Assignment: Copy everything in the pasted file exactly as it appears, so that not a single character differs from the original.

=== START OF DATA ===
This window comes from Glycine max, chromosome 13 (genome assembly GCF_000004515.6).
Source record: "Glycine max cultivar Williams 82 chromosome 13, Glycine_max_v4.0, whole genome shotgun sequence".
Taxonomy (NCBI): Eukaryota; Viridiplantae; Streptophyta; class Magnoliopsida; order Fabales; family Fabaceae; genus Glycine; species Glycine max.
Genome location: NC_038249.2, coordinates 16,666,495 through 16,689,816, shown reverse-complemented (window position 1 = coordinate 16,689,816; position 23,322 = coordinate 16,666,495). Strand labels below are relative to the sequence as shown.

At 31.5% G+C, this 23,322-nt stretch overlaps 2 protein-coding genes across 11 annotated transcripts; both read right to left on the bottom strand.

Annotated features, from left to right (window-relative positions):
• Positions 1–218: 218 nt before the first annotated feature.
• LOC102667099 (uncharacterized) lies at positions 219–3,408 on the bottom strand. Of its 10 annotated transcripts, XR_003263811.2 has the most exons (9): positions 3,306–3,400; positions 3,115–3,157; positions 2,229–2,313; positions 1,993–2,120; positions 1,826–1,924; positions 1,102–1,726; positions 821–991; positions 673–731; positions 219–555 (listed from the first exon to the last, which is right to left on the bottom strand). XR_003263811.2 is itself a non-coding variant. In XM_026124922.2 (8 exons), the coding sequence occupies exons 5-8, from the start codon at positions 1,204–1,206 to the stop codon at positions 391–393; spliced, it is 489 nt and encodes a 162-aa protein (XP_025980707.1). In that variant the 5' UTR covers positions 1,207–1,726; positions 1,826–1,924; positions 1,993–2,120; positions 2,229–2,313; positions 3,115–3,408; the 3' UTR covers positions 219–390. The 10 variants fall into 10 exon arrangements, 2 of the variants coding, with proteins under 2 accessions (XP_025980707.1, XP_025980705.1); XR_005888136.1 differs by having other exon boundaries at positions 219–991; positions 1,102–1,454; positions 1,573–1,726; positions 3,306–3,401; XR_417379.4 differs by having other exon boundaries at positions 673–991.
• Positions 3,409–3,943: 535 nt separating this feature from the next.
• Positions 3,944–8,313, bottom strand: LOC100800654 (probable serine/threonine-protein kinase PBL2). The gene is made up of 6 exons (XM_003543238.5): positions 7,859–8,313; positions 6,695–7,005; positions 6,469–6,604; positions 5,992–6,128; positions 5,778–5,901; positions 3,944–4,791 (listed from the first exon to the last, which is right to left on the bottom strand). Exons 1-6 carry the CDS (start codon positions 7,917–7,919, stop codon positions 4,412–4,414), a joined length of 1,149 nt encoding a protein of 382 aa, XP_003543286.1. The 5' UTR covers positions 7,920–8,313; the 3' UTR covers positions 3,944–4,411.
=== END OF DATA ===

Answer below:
This window comes from Glycine max, chromosome 13 (genome assembly GCF_000004515.6).
Source record: "Glycine max cultivar Williams 82 chromosome 13, Glycine_max_v4.0, whole genome shotgun sequence".
Taxonomy (NCBI): Eukaryota; Viridiplantae; Streptophyta; class Magnoliopsida; order Fabales; family Fabaceae; genus Glycine; species Glycine max.
Genome location: NC_038249.2, coordinates 16,666,495 through 16,689,816, shown reverse-complemented (window position 1 = coordinate 16,689,816; position 23,322 = coordinate 16,666,495). Strand labels below are relative to the sequence as shown.

At 31.5% G+C, this 23,322-nt stretch overlaps 2 protein-coding genes across 11 annotated transcripts; both read right to left on the bottom strand.

Annotated features, from left to right (window-relative positions):
• Positions 1–218: 218 nt before the first annotated feature.
• LOC102667099 (uncharacterized) lies at positions 219–3,408 on the bottom strand. Of its 10 annotated transcripts, XR_003263811.2 has the most exons (9): positions 3,306–3,400; positions 3,115–3,157; positions 2,229–2,313; positions 1,993–2,120; positions 1,826–1,924; positions 1,102–1,726; positions 821–991; positions 673–731; positions 219–555 (listed from the first exon to the last, which is right to left on the bottom strand). XR_003263811.2 is itself a non-coding variant. In XM_026124922.2 (8 exons), the coding sequence occupies exons 5-8, from the start codon at positions 1,204–1,206 to the stop codon at positions 391–393; spliced, it is 489 nt and encodes a 162-aa protein (XP_025980707.1). In that variant the 5' UTR covers positions 1,207–1,726; positions 1,826–1,924; positions 1,993–2,120; positions 2,229–2,313; positions 3,115–3,408; the 3' UTR covers positions 219–390. The 10 variants fall into 10 exon arrangements, 2 of the variants coding, with proteins under 2 accessions (XP_025980707.1, XP_025980705.1); XR_005888136.1 differs by having other exon boundaries at positions 219–991; positions 1,102–1,454; positions 1,573–1,726; positions 3,306–3,401; XR_417379.4 differs by having other exon boundaries at positions 673–991.
• Positions 3,409–3,943: 535 nt separating this feature from the next.
• Positions 3,944–8,313, bottom strand: LOC100800654 (probable serine/threonine-protein kinase PBL2). The gene is made up of 6 exons (XM_003543238.5): positions 7,859–8,313; positions 6,695–7,005; positions 6,469–6,604; positions 5,992–6,128; positions 5,778–5,901; positions 3,944–4,791 (listed from the first exon to the last, which is right to left on the bottom strand). Exons 1-6 carry the CDS (start codon positions 7,917–7,919, stop codon positions 4,412–4,414), a joined length of 1,149 nt encoding a protein of 382 aa, XP_003543286.1. The 5' UTR covers positions 7,920–8,313; the 3' UTR covers positions 3,944–4,411.